Given the frequent and long hours of power cuts, inverters are a necessity in India.
According to Frost and Sullivan, the Indian power inverter market was worth about Rs 20-22 billion in 2010-11, in terms of revenue. The market is projected to grow at a double-digit rate during the next three to four years. This is likely to be the result of a steady demand from the domestic, small-office home-office, small and medium enterprises (SMEs), commercial, industrial and other sectors.
The power backup market has also witnessed the entry of many branded suppliers of UPS—a similar product category.
Some prominent inverter/UPS manufacturers in India catering to different sectors are APC by Schneider Electric, Aplab, Uniline, Emerson, Microtek, Genus Power, Su-Kam Power Systems, upsINVERTER.com, Numeric, PEP Infotech, Best Power Equipment (BPE), Luminous, DB Power Electronics, Delta Power Solutions, Kevin Power Solutions, Convergence Power Systems and Ekta Telecommunication & Systems.
Inverters for homes
The demand for power inverters is expected to be robust from the rural and semi-urban areas due to power cuts and load shedding.
“Inverters have reached every part of the country but not every household as yet, as 70 per cent population of our country lives in villages. Now almost all villages have electricity but the supply is highly erratic. Hence for regular and extended supply of electricity, rural population is going in for inverters in their homes. Hence the demand is still huge and shifting from urban areas to rural areas,” says Sanjeev Garg, executive director, PEP Infotech.
Further, as electricity becomes properly available in all villages, rural population will become habitual of electronic appliances. So even during short power cuts, inverters will be demanded by individuals, which will increase the demand further.
“Emergence of new players in the industry itself is an indication that there is much more requirement to fulfl. Untapped markets like rural and semi-urban areas have a big potential in the next couple of years. Also, urban areas still have good potential as the demand versus supply gap for electricity will increase in the coming years. Considering power shortage in India and limited quality players, it will be at least 2020-25 by when one can even start thinking of saturation,” says Kunwer Sachdev, founder and managing director, Su-Kam Power Systems.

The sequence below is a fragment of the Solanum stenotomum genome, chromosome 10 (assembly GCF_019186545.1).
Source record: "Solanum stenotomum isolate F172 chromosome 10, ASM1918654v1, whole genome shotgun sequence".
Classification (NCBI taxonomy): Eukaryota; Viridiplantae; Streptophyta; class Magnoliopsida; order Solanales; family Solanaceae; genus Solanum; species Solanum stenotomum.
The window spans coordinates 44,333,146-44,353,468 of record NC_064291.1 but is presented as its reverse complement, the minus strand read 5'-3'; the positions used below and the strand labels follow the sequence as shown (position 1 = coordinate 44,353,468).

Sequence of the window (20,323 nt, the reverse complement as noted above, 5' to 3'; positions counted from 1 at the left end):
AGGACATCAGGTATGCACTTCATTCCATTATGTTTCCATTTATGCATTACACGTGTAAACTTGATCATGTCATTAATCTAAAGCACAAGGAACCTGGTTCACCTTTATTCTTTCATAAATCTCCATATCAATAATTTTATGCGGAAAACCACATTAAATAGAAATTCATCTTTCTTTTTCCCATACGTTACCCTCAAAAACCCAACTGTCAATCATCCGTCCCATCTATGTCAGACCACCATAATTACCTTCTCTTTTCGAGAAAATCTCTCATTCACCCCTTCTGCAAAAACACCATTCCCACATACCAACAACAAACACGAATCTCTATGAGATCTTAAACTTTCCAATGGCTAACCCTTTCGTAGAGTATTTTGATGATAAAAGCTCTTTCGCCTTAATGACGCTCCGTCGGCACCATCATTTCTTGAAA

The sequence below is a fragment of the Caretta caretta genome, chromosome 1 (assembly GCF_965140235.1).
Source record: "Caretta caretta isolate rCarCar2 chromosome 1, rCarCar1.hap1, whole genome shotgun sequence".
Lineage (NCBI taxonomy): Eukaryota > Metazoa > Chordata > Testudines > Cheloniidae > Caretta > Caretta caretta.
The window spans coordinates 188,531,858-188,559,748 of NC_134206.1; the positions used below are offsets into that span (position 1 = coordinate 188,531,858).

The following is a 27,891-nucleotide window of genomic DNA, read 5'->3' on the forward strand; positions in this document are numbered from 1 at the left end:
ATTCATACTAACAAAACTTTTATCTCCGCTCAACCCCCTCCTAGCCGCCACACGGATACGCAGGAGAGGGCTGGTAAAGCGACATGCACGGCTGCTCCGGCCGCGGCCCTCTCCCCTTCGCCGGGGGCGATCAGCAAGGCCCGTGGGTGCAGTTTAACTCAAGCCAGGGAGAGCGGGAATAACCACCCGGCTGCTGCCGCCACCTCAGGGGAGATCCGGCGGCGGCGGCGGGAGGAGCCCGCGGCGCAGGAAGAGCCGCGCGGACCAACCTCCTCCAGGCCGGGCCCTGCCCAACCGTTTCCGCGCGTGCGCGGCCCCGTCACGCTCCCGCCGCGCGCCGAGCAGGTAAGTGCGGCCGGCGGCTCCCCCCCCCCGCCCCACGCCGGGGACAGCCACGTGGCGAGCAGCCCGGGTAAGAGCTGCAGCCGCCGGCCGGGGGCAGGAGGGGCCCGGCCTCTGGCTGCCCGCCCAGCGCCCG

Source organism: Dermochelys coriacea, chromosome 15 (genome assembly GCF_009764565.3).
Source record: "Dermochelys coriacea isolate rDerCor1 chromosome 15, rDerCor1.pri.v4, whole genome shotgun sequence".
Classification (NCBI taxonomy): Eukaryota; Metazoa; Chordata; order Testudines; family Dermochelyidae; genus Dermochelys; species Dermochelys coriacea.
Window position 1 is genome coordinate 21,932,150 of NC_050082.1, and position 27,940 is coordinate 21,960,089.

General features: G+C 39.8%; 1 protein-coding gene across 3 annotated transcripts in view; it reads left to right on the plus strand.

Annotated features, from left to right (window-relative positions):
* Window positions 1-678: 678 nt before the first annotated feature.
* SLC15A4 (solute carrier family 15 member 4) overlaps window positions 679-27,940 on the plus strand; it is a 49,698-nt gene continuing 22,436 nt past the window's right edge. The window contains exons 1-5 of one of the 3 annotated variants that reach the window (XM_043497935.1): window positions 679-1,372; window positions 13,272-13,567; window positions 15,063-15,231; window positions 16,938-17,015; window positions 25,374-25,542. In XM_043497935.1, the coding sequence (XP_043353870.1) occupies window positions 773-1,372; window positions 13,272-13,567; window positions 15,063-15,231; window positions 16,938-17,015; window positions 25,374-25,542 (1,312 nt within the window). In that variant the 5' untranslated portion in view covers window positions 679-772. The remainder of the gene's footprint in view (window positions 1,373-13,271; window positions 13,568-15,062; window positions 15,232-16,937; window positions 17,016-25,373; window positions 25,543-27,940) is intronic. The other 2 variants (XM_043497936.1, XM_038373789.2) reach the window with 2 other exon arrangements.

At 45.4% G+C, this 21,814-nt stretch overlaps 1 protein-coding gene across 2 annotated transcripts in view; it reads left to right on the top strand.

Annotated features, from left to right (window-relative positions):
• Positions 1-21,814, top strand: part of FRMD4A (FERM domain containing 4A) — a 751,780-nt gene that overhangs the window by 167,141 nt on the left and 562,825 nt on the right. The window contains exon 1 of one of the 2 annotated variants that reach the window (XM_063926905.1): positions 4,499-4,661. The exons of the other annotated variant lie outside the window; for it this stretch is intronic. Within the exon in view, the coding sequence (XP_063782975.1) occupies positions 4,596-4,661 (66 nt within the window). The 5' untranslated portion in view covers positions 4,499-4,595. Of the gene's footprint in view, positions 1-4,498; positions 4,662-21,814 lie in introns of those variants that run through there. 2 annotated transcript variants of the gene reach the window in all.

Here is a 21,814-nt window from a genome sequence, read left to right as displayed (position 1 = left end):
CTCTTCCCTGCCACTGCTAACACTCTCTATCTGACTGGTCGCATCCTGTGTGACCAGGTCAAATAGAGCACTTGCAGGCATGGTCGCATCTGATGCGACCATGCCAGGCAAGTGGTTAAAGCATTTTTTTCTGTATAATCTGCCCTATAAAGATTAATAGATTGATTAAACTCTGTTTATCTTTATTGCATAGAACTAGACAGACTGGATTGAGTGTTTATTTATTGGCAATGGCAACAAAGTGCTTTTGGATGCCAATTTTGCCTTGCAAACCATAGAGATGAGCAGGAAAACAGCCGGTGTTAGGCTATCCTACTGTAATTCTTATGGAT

Amongst other demand drivers, “there is a huge demand, and also a surge, because of the replacement market, where an older UPS can be replaced with the manufacturer’s buyback plan,” informs Amitansu Satpathy, director-marketing, BPE India.
However, there are some factors responsible for fluctuation in demand.“The demand is decreasing due to better electricity distribution networks, increased electricity availability and frequent season changes. This year shortened spans of summer heat could be blamed for the lower demand,” reasons Yogesh Dua, partner, upsIN-VERTER.com.
Inverters for offices
In many offices, inverters are catching up as an alternative backup power solution for non-critical applications such as emergency lighting and to run non-life supporting equipment in clinics and hospitals. High-capacity inverters are also used to operate lifts, air-conditioners, air coolers, elevators and even telecom applications. In small offices,these are used to operate EPABXs, phones, fax machines, laboratory equipment, etc.
Inverters are cleaner than DG sets as they do not produce smoke. As some of the features are almost like UPS systems, they can be used in the SOHO and SMB sector as prime power backup devices.
Home segment: assemblers at a disadvantage
Inverters are an integral part of our daily life. These are used all the time but purchased only once in a few years. A non-standard product can cause bigger losses to the user than the cost of the inverter system itself. With a poor-quality power-backup system, the user also runs the risk of damage to his costly home appliances. In fact, non-standard and locally assembled inverter can be risky for use at home.